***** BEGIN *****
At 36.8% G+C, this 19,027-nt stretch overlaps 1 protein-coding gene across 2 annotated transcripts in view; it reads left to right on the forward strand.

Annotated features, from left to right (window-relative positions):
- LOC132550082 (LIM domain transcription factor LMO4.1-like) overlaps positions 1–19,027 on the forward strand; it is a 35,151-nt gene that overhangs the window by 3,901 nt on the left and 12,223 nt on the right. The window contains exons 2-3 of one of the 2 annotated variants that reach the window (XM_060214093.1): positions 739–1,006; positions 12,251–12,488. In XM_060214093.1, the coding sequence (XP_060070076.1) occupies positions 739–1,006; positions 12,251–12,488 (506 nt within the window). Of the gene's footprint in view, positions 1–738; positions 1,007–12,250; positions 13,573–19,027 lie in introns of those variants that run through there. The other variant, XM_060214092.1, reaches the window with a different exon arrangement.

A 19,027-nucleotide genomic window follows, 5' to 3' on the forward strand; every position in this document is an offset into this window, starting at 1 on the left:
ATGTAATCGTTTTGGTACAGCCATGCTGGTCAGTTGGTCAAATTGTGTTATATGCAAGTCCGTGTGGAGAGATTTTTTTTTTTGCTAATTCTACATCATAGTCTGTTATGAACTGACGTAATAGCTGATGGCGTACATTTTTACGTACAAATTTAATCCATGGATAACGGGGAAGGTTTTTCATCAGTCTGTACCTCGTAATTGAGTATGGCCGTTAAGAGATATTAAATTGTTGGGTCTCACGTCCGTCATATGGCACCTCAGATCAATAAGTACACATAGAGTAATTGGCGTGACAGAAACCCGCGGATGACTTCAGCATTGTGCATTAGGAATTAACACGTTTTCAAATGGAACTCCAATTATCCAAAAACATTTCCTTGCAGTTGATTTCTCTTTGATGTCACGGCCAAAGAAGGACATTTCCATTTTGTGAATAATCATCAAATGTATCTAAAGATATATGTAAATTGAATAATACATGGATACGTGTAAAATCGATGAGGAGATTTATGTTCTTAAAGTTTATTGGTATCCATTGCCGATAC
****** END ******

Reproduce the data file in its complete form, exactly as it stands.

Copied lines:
At 36.8% G+C, this 19,027-nt stretch overlaps 1 protein-coding gene across 2 annotated transcripts in view; it reads left to right on the forward strand.

Annotated features, from left to right (window-relative positions):
- LOC132550082 (LIM domain transcription factor LMO4.1-like) overlaps positions 1–19,027 on the forward strand; it is a 35,151-nt gene that overhangs the window by 3,901 nt on the left and 12,223 nt on the right. The window contains exons 2-3 of one of the 2 annotated variants that reach the window (XM_060214093.1): positions 739–1,006; positions 12,251–12,488. In XM_060214093.1, the coding sequence (XP_060070076.1) occupies positions 739–1,006; positions 12,251–12,488 (506 nt within the window). Of the gene's footprint in view, positions 1–738; positions 1,007–12,250; positions 13,573–19,027 lie in introns of those variants that run through there. The other variant, XM_060214092.1, reaches the window with a different exon arrangement.

A 19,027-nucleotide genomic window follows, 5' to 3' on the forward strand; every position in this document is an offset into this window, starting at 1 on the left:
ATGTAATCGTTTTGGTACAGCCATGCTGGTCAGTTGGTCAAATTGTGTTATATGCAAGTCCGTGTGGAGAGATTTTTTTTTTTGCTAATTCTACATCATAGTCTGTTATGAACTGACGTAATAGCTGATGGCGTACATTTTTACGTACAAATTTAATCCATGGATAACGGGGAAGGTTTTTCATCAGTCTGTACCTCGTAATTGAGTATGGCCGTTAAGAGATATTAAATTGTTGGGTCTCACGTCCGTCATATGGCACCTCAGATCAATAAGTACACATAGAGTAATTGGCGTGACAGAAACCCGCGGATGACTTCAGCATTGTGCATTAGGAATTAACACGTTTTCAAATGGAACTCCAATTATCCAAAAACATTTCCTTGCAGTTGATTTCTCTTTGATGTCACGGCCAAAGAAGGACATTTCCATTTTGTGAATAATCATCAAATGTATCTAAAGATATATGTAAATTGAATAATACATGGATACGTGTAAAATCGATGAGGAGATTTATGTTCTTAAAGTTTATTGGTATCCATTGCCGATAC